Postcard from Dili, Timor-Leste
by Contingent Medic Olivia Sheeran
14 February 2012
When I arrived in Timor-Leste last November, I found the heat stifling and thought it was impossible to endure it for six to seven months.
A stitch in time: Everybody was all smiles after Contingent Medic Olivia Sheeran stitched up the gash on a Timorese boy’s (centre) knee.
The first month was all about settling in. I made awesome friends with the Australians who are living with us at Helicopter Point of Departure (HPOD) base. They are great to hang out with as well as the small group of Kiwis.
In December, I went on my first patrol to Suai, a city about 138km to the southwest of Dili, the national capital. We had to locate and work on the memorial sites for the groups that are visiting the following week. The most memorable part of the patrol was walking up to the memorial for Private Leonard Manning, a soldier from Waikato who was killed while on peacekeeping duties in East Timor in July 2000. As I stood there thinking that Private Manning was trying to achieve the same objective that brought me here, I felt so overwhelmed I did not realise a leech had crawled into my boots.
January was the Regional Engagement Patrol. We travelled through Baucau en route to Lospalos in East Timor-Leste, where we spent a week engaging with the local communities. This was my first opportunity to interact with the Timorese people. Everybody recognised the Red Cross patch on my uniform and called out “Doctor” every time they saw me. I spent an afternoon trying to communicate with the local kids, an exercise which left all parties in fits. As you may have guessed, my knowledge of Tetum (one of two official languages of Timor-Leste) is still limited.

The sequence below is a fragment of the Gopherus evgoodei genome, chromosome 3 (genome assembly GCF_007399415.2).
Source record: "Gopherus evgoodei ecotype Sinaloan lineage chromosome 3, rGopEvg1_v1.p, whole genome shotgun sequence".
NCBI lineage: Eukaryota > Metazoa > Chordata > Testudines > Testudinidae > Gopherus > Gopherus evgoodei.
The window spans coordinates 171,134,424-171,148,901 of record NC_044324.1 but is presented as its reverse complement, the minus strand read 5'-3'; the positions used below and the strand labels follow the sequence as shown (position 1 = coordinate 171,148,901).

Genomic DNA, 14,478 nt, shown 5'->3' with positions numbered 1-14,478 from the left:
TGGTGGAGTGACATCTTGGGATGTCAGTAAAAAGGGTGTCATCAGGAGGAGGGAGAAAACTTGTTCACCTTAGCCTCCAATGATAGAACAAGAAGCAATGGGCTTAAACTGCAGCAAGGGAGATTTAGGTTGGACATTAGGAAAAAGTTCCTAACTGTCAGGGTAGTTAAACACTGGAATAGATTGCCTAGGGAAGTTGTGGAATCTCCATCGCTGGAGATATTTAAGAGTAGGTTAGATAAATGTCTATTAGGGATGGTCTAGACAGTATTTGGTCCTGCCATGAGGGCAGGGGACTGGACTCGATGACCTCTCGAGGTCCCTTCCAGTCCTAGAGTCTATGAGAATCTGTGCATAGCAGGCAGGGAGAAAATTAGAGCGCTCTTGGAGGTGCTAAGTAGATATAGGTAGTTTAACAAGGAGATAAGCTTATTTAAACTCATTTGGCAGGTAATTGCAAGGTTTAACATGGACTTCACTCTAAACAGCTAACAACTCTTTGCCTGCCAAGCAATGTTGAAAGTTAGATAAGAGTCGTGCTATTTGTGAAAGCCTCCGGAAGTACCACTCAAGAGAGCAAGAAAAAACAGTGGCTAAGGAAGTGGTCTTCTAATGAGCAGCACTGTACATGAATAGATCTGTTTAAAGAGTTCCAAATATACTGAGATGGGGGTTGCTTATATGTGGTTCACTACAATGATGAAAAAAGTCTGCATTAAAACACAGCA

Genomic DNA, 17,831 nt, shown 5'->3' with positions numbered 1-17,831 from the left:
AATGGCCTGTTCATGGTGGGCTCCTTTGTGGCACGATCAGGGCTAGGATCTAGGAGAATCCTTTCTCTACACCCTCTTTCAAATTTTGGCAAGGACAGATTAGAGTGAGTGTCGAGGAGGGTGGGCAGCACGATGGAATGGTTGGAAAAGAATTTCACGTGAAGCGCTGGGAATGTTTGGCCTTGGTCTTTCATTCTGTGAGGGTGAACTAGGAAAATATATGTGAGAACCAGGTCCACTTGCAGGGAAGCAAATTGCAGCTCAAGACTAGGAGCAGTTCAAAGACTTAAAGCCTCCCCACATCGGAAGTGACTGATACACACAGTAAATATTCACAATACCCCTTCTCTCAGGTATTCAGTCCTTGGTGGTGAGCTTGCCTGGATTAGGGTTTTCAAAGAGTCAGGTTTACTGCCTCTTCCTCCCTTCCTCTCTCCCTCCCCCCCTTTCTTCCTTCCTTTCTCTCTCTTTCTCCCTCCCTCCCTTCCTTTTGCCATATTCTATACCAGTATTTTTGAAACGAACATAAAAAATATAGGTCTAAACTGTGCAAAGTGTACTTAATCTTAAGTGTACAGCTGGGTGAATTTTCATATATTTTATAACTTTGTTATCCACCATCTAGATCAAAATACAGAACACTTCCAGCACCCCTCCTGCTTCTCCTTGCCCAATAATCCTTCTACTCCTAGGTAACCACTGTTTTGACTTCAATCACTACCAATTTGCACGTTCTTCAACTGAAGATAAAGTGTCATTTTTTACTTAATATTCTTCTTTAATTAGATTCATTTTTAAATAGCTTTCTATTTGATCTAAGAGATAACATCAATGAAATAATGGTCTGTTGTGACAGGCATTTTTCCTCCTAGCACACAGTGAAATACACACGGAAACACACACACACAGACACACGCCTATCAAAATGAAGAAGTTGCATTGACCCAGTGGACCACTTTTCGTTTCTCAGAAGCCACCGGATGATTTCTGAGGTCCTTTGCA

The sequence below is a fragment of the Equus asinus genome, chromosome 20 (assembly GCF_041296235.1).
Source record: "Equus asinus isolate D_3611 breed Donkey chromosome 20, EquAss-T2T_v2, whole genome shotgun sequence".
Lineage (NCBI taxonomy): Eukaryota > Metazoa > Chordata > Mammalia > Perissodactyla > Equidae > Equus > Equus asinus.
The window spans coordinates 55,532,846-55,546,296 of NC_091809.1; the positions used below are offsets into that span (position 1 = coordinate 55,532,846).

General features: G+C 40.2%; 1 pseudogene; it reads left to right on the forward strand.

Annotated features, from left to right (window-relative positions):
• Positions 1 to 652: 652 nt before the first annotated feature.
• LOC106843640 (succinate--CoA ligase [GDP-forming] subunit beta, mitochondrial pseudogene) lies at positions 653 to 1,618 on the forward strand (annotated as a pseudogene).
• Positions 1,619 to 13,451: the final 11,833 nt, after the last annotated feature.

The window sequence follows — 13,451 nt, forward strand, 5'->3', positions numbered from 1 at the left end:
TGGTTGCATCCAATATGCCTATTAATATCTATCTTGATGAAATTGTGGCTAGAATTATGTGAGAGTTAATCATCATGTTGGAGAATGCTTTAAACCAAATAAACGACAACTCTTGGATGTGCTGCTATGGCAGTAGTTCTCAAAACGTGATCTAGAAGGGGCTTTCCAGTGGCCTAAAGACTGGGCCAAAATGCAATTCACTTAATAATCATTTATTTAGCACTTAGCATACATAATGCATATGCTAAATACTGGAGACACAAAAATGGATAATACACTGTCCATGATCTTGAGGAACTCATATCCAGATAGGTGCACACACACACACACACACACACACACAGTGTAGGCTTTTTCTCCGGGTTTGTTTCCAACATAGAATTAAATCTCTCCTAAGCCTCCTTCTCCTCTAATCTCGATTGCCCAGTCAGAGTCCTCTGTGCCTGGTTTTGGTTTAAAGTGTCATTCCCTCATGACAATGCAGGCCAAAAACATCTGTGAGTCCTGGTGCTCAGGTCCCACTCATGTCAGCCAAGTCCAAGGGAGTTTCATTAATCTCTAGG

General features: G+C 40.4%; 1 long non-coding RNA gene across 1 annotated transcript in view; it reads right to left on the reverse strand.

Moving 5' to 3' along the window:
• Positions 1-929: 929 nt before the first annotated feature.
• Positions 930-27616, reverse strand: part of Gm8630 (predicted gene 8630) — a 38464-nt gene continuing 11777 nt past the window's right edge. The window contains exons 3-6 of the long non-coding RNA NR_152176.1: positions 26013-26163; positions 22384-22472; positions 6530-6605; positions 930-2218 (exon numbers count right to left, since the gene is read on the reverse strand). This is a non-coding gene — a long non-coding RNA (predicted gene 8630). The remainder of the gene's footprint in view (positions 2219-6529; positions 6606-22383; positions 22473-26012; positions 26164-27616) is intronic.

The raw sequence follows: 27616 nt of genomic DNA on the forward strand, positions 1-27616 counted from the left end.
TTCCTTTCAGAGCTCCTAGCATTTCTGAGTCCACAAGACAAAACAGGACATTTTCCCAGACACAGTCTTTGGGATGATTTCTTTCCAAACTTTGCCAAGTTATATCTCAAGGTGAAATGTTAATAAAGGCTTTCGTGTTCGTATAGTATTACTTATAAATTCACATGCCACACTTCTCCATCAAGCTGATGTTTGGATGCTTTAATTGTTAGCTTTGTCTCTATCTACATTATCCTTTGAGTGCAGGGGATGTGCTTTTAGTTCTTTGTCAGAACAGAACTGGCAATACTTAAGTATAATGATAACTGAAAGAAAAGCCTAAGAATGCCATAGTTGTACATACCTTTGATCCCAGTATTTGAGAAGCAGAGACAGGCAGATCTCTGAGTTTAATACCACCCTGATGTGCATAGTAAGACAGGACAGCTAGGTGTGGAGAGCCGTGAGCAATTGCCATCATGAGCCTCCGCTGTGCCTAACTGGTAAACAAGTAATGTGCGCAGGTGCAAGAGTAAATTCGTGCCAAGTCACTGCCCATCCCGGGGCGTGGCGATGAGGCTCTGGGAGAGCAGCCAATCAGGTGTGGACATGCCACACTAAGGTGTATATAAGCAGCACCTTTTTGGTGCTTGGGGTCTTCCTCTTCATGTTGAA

A large group of children hung around our Forward Operating Base and enjoyed playing soccer with the Kiwi soldiers. One night, in the middle of a soccer match, one of the cheekiest kids suddenly went down in a heap. The boy looked at me with imploring eyes and when I came over to him, I found he had a gash on his knee. No wonder he was in tears. It was dark so I carried him close to one of the parked vehicles’ headlights so I could examine his gaping wound. With permission from Platoon Commander Lt Matthew Singleton, I stitched up the boy’s wound as dozens of onlookers watched with bated breath. I had to focus hard to steady my shaking hand as it is not everyday I find myself working on children, let alone ones who cannot speak English but trust that you will be able to help them because you wear a Red Cross patch.
It took seven stitches to close the wound. We then had our interpreter talk to the boy’s parents on the phone to explain that the stitches would need to be removed in a week’s time. It is hard to imagine that the wound will not become infected given the living conditions here but because I had stitched it up, that was less likely to happen. The next day, the kids I met on the street pointed to their knees and said “Diak” to let me know that their friend was fine. You cannot imagine the huge relief I felt.
I was exhausted by the time I returned to the HPOD base in Dili. But as I sit here reading over this postcard, I cannot help thinking how lucky I am to be posted here. I have met some amazing people in my journey so far and this experience makes the time away from my family and friends and my service worth it.